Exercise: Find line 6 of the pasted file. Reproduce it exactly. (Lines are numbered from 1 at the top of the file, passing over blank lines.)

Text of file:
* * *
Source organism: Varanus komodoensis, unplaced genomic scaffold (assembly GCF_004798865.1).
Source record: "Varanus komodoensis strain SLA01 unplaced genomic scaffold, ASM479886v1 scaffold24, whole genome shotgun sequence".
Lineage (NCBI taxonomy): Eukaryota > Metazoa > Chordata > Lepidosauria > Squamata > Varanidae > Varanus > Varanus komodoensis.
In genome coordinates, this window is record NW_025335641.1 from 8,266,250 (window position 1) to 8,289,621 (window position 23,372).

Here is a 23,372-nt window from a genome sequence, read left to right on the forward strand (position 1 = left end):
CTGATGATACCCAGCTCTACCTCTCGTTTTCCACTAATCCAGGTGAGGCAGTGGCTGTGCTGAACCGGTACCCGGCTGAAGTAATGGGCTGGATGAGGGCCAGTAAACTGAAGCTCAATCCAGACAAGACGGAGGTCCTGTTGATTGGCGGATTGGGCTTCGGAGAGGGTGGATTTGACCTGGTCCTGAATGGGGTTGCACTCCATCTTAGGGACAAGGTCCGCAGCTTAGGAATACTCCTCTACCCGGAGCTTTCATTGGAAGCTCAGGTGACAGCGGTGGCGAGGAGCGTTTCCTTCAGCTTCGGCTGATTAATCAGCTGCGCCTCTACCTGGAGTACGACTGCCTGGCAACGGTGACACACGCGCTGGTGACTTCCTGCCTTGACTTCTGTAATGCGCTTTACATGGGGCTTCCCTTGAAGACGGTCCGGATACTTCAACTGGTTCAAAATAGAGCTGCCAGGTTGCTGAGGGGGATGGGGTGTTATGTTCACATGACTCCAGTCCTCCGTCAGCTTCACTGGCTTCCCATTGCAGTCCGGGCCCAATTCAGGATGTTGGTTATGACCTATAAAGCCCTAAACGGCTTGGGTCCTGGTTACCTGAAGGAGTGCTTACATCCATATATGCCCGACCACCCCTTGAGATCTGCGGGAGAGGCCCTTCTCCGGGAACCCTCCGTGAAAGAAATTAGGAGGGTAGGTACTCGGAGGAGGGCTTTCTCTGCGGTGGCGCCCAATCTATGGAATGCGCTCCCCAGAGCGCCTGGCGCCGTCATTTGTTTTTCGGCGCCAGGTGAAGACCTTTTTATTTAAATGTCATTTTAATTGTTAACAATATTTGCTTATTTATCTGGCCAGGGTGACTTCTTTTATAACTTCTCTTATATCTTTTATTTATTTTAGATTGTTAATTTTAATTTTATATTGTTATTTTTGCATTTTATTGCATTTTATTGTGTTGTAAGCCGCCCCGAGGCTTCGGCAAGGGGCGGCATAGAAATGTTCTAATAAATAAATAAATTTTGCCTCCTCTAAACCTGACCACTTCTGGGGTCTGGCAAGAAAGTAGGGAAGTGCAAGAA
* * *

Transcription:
CTGATGATACCCAGCTCTACCTCTCGTTTTCCACTAATCCAGGTGAGGCAGTGGCTGTGCTGAACCGGTACCCGGCTGAAGTAATGGGCTGGATGAGGGCCAGTAAACTGAAGCTCAATCCAGACAAGACGGAGGTCCTGTTGATTGGCGGATTGGGCTTCGGAGAGGGTGGATTTGACCTGGTCCTGAATGGGGTTGCACTCCATCTTAGGGACAAGGTCCGCAGCTTAGGAATACTCCTCTACCCGGAGCTTTCATTGGAAGCTCAGGTGACAGCGGTGGCGAGGAGCGTTTCCTTCAGCTTCGGCTGATTAATCAGCTGCGCCTCTACCTGGAGTACGACTGCCTGGCAACGGTGACACACGCGCTGGTGACTTCCTGCCTTGACTTCTGTAATGCGCTTTACATGGGGCTTCCCTTGAAGACGGTCCGGATACTTCAACTGGTTCAAAATAGAGCTGCCAGGTTGCTGAGGGGGATGGGGTGTTATGTTCACATGACTCCAGTCCTCCGTCAGCTTCACTGGCTTCCCATTGCAGTCCGGGCCCAATTCAGGATGTTGGTTATGACCTATAAAGCCCTAAACGGCTTGGGTCCTGGTTACCTGAAGGAGTGCTTACATCCATATATGCCCGACCACCCCTTGAGATCTGCGGGAGAGGCCCTTCTCCGGGAACCCTCCGTGAAAGAAATTAGGAGGGTAGGTACTCGGAGGAGGGCTTTCTCTGCGGTGGCGCCCAATCTATGGAATGCGCTCCCCAGAGCGCCTGGCGCCGTCATTTGTTTTTCGGCGCCAGGTGAAGACCTTTTTATTTAAATGTCATTTTAATTGTTAACAATATTTGCTTATTTATCTGGCCAGGGTGACTTCTTTTATAACTTCTCTTATATCTTTTATTTATTTTAGATTGTTAATTTTAATTTTATATTGTTATTTTTGCATTTTATTGCATTTTATTGTGTTGTAAGCCGCCCCGAGGCTTCGGCAAGGGGCGGCATAGAAATGTTCTAATAAATAAATAAATTTTGCCTCCTCTAAACCTGACCACTTCTGGGGTCTGGCAAGAAAGTAGGGAAGTGCAAGAA